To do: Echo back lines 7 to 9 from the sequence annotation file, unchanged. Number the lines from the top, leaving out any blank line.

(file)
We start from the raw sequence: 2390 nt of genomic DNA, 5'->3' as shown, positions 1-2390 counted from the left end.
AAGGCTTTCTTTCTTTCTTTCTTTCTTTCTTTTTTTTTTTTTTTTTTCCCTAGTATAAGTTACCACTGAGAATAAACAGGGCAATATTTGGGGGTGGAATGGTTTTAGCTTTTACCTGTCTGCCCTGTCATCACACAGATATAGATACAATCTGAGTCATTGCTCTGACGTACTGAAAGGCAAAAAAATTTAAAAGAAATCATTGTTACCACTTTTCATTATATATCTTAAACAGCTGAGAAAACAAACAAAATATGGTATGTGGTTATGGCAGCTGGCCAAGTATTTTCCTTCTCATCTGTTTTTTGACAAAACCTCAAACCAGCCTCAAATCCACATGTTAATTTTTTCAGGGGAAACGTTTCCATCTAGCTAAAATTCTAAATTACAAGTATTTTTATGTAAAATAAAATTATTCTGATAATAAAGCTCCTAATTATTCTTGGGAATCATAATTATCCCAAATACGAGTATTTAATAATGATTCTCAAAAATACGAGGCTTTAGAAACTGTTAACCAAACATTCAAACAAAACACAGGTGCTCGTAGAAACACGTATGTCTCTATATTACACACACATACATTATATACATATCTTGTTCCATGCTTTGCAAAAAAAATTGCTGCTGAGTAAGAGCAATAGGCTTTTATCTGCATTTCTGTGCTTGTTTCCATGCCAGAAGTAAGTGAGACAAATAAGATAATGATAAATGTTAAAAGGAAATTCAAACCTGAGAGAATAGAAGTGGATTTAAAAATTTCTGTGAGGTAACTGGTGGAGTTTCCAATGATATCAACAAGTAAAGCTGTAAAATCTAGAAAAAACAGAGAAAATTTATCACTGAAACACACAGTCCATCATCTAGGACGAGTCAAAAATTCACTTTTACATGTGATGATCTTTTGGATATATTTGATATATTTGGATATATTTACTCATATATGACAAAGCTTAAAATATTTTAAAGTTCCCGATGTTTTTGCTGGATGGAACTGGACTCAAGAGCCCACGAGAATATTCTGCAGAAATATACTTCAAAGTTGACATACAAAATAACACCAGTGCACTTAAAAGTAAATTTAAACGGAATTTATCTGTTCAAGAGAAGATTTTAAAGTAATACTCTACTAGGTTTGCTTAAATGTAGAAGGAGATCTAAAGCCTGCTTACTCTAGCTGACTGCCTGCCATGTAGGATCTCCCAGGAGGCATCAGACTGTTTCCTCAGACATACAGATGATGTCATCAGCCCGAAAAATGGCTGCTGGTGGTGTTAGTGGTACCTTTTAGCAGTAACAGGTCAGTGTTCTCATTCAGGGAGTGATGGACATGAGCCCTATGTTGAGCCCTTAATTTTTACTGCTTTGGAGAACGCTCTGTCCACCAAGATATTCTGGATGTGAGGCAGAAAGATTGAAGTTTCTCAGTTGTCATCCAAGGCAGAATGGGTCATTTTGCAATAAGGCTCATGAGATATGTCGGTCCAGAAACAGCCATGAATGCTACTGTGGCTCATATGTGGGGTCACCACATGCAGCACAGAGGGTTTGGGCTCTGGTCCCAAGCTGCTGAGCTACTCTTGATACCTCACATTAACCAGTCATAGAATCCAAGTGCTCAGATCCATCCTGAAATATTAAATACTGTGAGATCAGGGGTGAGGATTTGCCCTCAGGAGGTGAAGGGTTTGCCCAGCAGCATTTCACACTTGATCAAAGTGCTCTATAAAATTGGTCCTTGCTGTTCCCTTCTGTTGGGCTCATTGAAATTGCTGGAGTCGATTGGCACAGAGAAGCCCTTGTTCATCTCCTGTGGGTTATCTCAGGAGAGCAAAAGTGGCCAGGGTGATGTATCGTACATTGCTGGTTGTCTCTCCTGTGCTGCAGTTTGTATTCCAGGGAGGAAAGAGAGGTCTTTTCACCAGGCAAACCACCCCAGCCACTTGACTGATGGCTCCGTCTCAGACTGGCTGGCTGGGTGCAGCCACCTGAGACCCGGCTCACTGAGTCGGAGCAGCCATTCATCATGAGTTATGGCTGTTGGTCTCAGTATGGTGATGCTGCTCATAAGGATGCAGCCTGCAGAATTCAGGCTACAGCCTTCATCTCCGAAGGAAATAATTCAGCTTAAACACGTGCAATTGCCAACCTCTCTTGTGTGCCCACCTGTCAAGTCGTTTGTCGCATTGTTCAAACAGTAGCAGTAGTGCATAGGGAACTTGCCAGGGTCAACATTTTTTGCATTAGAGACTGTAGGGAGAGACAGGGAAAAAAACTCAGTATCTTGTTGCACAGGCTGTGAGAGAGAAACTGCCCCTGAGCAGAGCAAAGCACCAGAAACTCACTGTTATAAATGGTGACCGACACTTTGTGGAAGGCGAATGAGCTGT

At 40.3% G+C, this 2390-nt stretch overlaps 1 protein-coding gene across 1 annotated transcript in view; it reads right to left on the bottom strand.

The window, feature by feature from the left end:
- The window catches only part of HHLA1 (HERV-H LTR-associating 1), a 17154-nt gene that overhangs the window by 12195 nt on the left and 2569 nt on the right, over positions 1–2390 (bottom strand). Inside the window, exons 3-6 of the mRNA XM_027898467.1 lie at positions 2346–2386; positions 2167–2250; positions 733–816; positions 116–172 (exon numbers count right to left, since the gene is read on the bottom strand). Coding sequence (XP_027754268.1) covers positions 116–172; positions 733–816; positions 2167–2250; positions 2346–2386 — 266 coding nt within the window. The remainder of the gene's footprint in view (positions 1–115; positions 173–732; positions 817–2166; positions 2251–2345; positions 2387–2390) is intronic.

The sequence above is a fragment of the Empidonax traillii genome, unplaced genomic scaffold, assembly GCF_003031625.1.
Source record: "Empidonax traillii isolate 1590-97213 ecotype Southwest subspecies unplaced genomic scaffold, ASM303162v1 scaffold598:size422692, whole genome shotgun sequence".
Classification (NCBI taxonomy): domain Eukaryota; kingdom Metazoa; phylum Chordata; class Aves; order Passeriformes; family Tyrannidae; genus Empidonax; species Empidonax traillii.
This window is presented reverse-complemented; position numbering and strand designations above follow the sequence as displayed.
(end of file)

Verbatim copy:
Source record: "Empidonax traillii isolate 1590-97213 ecotype Southwest subspecies unplaced genomic scaffold, ASM303162v1 scaffold598:size422692, whole genome shotgun sequence".
Classification (NCBI taxonomy): domain Eukaryota; kingdom Metazoa; phylum Chordata; class Aves; order Passeriformes; family Tyrannidae; genus Empidonax; species Empidonax traillii.
This window is presented reverse-complemented; position numbering and strand designations above follow the sequence as displayed.